Just as some of the best and most unique experiences happen when you go off grid, as it were, where the road runs out and turns to green, when art runs out of rules to follow; music often only truly comes to life when you run out of labels that easily capture its essence. The music found on In My Veins might in part be pop, ambient, neo-classical, progressive, operatic, post-rock and cinematic but no one term can sum up more than a fraction of its beauty, so at that point you might as well stop trying.
Even terms like songs or tracks seems too inappropriate words, for what 1921 do is create cinematic scores for films which haven’t even been made yet, but which just through their sonic grace conjure a thousand images. Images of wind-swept vistas, dream-like worlds, night time city streets, ancient landscapes and far flung regions of space. It is chamber-pop, but with sweeping electronica replacing the graceful strings and gentle percussion and to no less emotive effect. The tools of making music may change but its effect on the soul remains undiminished and the music that David Ahlen and Andreas Eklof make that which bypasses head and heart and talks directly to the soul.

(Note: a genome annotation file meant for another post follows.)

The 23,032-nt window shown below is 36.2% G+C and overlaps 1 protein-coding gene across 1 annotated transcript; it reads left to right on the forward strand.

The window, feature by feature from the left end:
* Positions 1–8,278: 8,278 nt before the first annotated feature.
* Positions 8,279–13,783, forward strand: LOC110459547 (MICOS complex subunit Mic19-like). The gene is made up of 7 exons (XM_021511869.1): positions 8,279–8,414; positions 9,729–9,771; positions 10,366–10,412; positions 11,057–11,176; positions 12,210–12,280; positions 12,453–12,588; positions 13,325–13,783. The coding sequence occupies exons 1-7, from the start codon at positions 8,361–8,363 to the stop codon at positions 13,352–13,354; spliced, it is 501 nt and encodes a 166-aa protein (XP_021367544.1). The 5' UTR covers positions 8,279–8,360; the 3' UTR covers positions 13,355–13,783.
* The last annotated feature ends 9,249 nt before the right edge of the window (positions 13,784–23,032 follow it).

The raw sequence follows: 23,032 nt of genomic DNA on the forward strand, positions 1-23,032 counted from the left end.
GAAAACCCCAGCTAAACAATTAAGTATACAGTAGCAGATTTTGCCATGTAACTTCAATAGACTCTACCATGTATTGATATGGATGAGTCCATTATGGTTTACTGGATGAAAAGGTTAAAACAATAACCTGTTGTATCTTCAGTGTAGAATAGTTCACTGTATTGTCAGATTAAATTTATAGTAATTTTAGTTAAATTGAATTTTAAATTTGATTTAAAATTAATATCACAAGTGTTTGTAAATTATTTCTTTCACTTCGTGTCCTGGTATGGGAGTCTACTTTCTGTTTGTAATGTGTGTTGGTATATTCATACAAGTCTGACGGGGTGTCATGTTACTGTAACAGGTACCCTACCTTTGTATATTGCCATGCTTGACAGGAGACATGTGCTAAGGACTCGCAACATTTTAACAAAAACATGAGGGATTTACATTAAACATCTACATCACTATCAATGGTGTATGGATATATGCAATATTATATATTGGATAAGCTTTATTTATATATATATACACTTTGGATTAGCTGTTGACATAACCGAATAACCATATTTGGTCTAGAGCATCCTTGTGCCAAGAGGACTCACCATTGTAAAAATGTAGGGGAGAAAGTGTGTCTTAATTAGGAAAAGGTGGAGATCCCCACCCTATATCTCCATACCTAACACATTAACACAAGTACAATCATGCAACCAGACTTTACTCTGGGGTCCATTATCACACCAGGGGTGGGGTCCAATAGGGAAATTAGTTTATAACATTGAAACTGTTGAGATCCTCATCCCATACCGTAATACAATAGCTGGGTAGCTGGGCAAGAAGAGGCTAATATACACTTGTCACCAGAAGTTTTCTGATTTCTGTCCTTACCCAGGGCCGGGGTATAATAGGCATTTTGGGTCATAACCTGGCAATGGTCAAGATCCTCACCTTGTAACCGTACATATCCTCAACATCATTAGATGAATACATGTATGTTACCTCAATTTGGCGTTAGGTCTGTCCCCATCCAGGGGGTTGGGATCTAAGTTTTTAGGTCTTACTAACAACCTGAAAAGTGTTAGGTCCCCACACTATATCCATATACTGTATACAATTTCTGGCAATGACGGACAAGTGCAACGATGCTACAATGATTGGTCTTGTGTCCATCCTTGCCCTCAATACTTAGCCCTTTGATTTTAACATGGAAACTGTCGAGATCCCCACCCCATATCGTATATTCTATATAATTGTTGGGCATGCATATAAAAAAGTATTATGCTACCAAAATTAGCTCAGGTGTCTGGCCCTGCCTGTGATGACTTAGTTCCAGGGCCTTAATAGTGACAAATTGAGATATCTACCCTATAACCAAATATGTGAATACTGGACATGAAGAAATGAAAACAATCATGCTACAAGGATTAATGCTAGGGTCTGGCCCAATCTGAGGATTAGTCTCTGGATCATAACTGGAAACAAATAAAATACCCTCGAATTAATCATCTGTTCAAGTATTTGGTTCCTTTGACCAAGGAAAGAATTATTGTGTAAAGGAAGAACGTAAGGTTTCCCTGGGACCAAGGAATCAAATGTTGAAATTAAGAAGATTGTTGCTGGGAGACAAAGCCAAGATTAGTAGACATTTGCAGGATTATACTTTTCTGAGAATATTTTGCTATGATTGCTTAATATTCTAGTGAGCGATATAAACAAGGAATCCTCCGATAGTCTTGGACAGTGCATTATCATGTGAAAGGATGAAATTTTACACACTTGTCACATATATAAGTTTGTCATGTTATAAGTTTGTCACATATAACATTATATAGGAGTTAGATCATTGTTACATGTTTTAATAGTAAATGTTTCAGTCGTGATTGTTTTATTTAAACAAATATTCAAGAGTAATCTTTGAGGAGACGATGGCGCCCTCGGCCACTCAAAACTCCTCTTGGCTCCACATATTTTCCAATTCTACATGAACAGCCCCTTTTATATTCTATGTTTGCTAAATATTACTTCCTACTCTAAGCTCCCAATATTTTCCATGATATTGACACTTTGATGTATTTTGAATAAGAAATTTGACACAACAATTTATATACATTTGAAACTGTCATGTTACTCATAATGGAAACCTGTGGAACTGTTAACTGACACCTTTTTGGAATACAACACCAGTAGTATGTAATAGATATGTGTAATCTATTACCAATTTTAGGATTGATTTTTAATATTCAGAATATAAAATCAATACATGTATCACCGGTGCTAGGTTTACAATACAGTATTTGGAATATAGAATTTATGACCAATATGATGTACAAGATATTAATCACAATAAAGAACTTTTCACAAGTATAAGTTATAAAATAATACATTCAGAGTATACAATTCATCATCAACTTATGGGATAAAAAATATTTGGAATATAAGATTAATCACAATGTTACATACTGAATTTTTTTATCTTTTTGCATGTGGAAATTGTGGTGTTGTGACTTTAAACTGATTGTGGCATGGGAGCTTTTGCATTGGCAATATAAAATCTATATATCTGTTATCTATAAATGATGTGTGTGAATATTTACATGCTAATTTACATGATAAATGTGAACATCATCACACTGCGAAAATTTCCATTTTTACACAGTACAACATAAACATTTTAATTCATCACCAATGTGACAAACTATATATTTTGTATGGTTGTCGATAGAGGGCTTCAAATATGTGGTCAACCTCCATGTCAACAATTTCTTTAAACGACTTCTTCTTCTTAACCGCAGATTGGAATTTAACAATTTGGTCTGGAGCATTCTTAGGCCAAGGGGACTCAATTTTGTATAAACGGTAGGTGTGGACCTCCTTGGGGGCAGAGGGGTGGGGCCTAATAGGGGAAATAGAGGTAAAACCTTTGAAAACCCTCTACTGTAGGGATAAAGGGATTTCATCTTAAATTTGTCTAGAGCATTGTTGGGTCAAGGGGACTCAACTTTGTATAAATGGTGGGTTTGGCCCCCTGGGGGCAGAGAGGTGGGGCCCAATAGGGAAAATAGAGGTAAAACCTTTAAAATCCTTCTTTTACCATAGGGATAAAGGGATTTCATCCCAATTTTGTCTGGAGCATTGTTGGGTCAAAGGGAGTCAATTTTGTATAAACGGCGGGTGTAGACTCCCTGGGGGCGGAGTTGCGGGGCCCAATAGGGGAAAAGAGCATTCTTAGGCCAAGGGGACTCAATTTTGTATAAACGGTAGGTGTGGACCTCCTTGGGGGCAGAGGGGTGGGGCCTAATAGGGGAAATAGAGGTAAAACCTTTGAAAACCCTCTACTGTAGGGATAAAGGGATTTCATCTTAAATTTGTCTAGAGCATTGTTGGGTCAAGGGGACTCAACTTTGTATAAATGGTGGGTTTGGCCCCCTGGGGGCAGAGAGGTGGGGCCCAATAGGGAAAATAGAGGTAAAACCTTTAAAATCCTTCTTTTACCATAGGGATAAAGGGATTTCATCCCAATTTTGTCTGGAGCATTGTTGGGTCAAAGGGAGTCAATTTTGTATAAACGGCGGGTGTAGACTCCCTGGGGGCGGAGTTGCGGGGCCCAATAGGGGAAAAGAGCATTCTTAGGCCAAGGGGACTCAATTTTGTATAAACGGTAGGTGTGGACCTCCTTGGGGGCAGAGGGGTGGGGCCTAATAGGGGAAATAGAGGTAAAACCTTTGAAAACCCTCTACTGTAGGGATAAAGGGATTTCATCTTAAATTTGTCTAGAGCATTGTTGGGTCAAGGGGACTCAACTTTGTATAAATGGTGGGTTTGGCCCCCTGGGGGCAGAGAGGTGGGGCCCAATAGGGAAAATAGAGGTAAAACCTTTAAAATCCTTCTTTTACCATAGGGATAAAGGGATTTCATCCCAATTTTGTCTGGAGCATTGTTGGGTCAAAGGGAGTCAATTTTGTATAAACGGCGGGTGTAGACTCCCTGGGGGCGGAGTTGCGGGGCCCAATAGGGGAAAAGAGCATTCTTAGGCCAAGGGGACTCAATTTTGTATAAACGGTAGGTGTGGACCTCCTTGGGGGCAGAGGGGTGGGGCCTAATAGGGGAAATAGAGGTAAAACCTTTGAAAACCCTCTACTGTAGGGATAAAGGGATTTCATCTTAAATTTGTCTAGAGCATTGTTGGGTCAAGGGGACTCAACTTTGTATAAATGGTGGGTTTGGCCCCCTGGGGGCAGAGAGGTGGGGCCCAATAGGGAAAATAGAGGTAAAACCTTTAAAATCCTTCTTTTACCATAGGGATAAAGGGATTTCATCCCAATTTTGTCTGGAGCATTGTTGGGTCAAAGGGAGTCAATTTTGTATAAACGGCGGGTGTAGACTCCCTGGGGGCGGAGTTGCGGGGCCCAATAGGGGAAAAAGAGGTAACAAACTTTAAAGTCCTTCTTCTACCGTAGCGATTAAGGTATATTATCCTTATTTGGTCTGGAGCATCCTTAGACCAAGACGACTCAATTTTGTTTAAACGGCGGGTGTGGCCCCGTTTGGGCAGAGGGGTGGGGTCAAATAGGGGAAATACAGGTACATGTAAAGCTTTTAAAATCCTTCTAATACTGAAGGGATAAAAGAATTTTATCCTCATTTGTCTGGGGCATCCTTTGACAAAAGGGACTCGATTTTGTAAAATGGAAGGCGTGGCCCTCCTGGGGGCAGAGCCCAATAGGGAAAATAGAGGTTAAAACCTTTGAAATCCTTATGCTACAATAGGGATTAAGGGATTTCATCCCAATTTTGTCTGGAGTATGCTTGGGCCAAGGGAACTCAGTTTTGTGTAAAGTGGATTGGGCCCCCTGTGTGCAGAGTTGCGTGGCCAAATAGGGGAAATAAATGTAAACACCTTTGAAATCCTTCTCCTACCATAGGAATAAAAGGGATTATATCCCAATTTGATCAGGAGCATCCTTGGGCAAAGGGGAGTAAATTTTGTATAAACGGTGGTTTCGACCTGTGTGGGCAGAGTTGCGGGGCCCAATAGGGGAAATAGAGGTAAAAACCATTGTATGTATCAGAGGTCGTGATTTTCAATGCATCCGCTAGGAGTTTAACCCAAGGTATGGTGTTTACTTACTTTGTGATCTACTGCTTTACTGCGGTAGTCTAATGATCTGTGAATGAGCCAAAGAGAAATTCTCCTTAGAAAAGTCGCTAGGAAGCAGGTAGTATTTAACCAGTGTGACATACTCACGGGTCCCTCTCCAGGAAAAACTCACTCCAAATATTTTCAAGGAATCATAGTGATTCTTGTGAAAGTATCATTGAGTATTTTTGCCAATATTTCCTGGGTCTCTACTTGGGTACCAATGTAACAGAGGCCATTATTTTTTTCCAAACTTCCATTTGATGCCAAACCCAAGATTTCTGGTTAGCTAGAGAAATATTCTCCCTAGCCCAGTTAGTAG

David’s ethereal falsetto and Andreas’ sonic sculptures combine in a way rarely heard before, slightly reminiscent of Jon and Vangelis similar vocal/electro blends perhaps but little else readily springs to mind as a comparison and when you draw such blanks in the over-crowded musical market place of today, you know that you have found something a bit special.
And special it is, and unique, and beautiful, haunting, ambient and otherworldly, built through seamless and graceful musical lines and angelic vocals. Like I say, the best music is found in a place that has no need for pigeon-holes and labels, and 1921 seem only to use that place as a base camp as they strike out even further to explore new sonic realms.